In a paper recently published in and featured on the cover of Science, Vodnala and Eil et al. investigated why some patients have dysfunctional tumor-infiltrating lymphocytes (TILs), while others have T cells that behave like stem cells in their capacity to self-renew, proliferate, and destroy large tumors. They found that this difference is driven by the levels of potassium within the tumor microenvironment (TME).
Previous research has shown that T cell differentiation toward an effector state is metabolism-dependent, and that high levels of extracellular potassium cation (K+) – which is released by necrotic tumor cells – within the tumor interstitial fluid in the TME suppress T cell activation and effector function after TCR engagement, independent of PD-1 and CTLA-4. To uncover the mechanism behind this suppression, Vodnala and Eil et al. analyzed the metabolites of T cells conditioned in media with either elevated or normal levels of K+. Elevated extracellular K+ led to reduced nutrient uptake by the T cells despite unaltered extracellular nutrient availability. This functional caloric restriction did not affect T cell survival or proliferative potential.
The metabolite analysis, together with RNAseq and fluorescent confocal microscopy, also indicated that elevated extracellular K+ induced autophagosome formation and maturation, and maintained ongoing autophagy within T cells. Activity of the nutrient-sensing signaling cascades (Akt-mTOR and AMPK) showed that autophagy was induced by a starvation response, triggered by the low nutrient uptake.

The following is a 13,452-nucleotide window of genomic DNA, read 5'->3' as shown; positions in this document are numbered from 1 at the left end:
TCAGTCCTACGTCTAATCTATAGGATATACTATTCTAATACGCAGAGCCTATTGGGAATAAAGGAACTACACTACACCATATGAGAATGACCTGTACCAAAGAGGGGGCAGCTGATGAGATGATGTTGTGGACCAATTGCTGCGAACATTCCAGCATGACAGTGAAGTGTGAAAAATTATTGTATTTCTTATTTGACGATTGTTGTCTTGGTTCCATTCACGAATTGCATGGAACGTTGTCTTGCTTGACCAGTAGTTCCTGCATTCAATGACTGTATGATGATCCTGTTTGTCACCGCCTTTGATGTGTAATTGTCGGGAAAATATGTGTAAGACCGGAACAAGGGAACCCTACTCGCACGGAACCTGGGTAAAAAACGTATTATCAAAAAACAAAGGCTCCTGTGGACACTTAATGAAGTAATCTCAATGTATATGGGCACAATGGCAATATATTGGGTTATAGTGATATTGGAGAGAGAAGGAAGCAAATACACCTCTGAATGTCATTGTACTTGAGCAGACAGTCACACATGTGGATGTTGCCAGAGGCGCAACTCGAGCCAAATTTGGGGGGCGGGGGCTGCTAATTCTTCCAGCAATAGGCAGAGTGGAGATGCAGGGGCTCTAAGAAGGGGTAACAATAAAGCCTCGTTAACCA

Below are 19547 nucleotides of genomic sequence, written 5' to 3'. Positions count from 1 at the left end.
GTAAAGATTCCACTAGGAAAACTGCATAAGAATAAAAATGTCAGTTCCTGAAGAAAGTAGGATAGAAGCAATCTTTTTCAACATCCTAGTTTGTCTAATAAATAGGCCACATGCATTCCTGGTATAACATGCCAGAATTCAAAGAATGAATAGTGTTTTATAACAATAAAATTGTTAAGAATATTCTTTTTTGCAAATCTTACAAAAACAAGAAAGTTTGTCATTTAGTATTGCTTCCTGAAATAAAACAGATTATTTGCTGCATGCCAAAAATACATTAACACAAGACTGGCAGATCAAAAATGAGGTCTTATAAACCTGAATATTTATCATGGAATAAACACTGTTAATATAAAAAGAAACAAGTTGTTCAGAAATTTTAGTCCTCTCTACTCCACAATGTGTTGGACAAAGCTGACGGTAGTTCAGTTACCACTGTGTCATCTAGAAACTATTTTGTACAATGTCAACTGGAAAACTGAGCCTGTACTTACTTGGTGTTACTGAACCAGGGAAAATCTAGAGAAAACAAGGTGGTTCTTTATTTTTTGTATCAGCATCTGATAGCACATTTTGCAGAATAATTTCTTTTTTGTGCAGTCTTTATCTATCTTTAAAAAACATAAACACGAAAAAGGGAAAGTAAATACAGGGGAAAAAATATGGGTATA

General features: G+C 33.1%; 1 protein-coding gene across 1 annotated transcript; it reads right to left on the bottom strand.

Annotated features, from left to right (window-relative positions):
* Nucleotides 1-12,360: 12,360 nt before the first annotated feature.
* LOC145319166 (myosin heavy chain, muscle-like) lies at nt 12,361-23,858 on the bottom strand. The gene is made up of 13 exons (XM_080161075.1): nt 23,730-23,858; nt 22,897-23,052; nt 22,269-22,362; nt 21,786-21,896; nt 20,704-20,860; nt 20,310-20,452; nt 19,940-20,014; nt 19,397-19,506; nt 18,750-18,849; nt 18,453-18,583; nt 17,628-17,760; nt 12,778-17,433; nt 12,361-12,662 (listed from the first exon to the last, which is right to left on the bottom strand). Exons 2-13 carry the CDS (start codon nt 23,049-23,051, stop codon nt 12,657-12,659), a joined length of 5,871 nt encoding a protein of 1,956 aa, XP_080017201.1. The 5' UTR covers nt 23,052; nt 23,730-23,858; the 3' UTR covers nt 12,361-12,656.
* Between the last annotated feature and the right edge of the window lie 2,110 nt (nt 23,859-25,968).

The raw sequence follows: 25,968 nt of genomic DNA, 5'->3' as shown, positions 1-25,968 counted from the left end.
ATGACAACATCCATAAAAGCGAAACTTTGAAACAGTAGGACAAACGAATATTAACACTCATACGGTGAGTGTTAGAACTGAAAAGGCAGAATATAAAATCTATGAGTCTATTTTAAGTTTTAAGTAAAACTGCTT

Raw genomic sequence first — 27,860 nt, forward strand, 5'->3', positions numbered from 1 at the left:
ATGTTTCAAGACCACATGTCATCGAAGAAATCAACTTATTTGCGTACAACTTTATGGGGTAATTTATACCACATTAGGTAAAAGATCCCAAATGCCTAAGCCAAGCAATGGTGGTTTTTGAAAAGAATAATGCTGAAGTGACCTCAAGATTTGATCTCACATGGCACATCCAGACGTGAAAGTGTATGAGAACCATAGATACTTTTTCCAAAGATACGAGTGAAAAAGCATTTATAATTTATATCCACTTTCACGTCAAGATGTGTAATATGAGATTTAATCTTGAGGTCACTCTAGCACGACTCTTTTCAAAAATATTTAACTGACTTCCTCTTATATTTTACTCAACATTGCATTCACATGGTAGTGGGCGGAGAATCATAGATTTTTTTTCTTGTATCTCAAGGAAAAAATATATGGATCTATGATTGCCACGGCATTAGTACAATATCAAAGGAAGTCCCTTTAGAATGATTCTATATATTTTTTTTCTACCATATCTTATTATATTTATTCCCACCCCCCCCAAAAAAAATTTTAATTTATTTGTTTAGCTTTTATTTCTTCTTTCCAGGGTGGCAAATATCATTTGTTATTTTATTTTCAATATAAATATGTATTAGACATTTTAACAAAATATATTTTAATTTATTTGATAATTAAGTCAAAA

In addition to ongoing autophagy, the T cells had enhanced mitochondrial function, which prompted the researchers to take a look at acetyl-coenzyme A (AcCoA). Mitochondrial AcCoA is involved in the citric acid cycle for oxidative phosphorylation, while the nucleocytosolic AcCoA plays a role in histone and non-histone protein acetylation. In the context of elevated extracellular K+, the total cellular AcCoA (a surrogate marker for mitochondrial AcCoA) was elevated, consistent with mitochondria-driven metabolism; however, the nucleocytosolic AcCoA and its precursor citrate were reduced.
Examining the impact of reduced levels of nucleocytosolic AcCoA revealed a crucial role in determining the phenotype and function of the T cell. Decreased nucleocytosolic AcCoA led to decreased histone acetylation and reduced the activation of T cell effector and exhaustion genes, including Ifng, Pdcd1 (PD-1), Cd244 (2B4), Havcr2 (Tim-3), and Klrg1. In contrast to reducing the expression of genes associated with effector functions, inhibition, and suppression of cytolysis, elevated extracellular K+-induced starvation response preserved the expression of genes associated with CD8+ T cell stemness, including the transcription factor Tcf7, the lymphoid homing marker CD62L, and the costimulatory marker CD27. Similar delay in the acquisition of effector functions was observed in CD4+ T cells. To demonstrate a causal link between nucleocytosolic AcCoA and these functional consequences, Vodnala and Eil et al. supplemented the media with AcCoA or its precursor acetate and observed a functional reversal of T cell autophagy, reduction in stem-like properties, and acquisition of effector functions even in the context of elevated K+ levels. In addition, they found that autophagy was required for retaining stemness in the context of elevated K+.